85.  The applicant disputed that argument.

86.  The Court reiterates that the standards of Article 13 require a party to the Convention to guarantee a domestic remedy allowing the competent domestic authority to address the substance of the relevant Convention complaint and to award appropriate relief, although Contracting States are afforded some discretion as to the manner in which they conform to their obligations under this provision (see Chahal, cited above, pp. 1869-70, § 145).

87.  In the present case the Government have failed to establish that an administrative action, a claim in tort, a request for supervision or a constitutional appeal can be regarded as effective remedies (see paragraphs 47-65 above). For example, when an individual lodges an administrative action alleging a violation of his or her right to a trial within a reasonable time while the proceedings in question are still pending, he or she can reasonably expect the administrative court to deal with the substance of the complaint. However, if the main proceedings end before it has had time to do so, it dismisses the action. Finally, the Court also concluded that the aggregate of legal remedies in the circumstances of these cases is not an effective remedy (see paragraphs 69-71 above).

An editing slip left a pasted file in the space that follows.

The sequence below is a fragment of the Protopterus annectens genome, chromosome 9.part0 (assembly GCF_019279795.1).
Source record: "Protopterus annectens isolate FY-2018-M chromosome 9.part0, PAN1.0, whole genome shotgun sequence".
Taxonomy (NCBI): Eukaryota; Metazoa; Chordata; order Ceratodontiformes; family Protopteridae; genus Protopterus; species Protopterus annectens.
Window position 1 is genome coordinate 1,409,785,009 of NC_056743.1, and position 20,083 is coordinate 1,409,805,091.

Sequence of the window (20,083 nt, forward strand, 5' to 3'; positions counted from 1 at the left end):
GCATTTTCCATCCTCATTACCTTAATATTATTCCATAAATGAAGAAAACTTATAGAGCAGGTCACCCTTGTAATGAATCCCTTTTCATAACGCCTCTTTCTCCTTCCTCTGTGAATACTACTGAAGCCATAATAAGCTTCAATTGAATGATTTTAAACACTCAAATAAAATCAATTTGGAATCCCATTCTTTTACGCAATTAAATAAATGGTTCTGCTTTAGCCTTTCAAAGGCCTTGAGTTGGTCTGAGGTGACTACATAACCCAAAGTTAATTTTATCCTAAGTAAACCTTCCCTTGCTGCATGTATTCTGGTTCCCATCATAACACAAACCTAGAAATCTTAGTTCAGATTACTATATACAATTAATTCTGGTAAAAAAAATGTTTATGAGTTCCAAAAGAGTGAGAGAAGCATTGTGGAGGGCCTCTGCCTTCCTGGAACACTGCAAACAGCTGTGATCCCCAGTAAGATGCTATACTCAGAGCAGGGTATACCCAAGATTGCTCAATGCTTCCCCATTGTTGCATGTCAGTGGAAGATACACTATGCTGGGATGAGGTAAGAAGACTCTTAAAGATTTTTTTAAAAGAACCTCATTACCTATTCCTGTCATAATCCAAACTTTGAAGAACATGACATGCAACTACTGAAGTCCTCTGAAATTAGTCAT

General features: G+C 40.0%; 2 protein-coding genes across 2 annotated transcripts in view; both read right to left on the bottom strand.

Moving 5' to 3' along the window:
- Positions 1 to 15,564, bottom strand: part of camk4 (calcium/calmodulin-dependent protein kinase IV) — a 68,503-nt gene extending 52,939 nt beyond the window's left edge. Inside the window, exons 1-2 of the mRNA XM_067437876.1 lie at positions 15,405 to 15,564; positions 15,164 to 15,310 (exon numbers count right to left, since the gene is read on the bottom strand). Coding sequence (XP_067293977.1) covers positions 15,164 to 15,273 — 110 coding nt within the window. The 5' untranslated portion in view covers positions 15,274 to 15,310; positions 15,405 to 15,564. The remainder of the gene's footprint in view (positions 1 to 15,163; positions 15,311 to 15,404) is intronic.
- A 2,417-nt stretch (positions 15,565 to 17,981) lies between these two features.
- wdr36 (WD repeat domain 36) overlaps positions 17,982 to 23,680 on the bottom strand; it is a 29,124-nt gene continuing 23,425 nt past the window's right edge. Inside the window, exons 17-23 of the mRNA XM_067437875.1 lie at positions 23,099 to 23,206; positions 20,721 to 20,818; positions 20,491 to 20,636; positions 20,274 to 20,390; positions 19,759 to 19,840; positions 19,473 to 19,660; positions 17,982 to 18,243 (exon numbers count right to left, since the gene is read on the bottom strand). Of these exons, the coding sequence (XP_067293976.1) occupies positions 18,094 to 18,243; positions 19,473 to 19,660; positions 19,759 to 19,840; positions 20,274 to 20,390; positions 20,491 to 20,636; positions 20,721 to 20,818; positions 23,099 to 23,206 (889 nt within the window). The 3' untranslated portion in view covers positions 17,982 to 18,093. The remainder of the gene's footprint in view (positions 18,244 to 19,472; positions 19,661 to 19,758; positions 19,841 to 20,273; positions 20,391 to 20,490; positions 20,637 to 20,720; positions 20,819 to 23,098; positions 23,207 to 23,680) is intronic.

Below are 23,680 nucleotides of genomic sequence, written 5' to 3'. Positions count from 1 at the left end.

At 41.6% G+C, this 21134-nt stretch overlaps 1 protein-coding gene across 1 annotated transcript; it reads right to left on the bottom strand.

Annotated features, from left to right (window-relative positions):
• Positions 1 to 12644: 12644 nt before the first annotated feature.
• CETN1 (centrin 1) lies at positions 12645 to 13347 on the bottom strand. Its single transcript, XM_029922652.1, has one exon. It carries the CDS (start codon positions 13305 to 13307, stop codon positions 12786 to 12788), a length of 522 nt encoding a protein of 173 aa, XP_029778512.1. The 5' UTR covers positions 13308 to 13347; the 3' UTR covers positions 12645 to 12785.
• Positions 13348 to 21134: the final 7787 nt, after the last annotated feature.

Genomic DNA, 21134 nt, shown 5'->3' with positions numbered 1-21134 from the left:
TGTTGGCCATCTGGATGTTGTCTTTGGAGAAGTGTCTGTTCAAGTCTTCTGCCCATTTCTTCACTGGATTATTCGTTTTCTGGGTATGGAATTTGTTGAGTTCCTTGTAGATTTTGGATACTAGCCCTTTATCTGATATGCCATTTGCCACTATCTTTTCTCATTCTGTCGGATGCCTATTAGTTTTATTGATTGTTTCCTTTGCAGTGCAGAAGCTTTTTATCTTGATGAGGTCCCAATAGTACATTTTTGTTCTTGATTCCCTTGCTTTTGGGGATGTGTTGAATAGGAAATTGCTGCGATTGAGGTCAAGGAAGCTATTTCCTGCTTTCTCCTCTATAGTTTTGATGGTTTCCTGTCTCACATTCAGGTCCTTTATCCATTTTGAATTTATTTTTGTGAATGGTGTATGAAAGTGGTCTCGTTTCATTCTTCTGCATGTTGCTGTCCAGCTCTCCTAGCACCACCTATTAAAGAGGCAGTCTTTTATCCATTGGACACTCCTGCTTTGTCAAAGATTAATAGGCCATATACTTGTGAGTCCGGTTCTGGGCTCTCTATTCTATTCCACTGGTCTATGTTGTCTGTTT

88.  Accordingly, there has been a violation of Article 13 of the Convention.

III.  APPLICATION OF ARTICLE 46 OF THE CONVENTION

89.  Article 46 of the Convention provides:

“1.  The High Contracting Parties undertake to abide by the final judgment of the Court in any case to which they are parties.

2.  The final judgment of the Court shall be transmitted to the Committee of Ministers, which shall supervise its execution.”

90.  The Court notes the applicant's allegation that judicial proceedings in the respondent State regularly fail to comply with the “reasonable time” requirement. The Court's concern is based on the observations it made in the decision in Belinger concerning delays in court proceedings in Slovenia (see paragraph 47 above).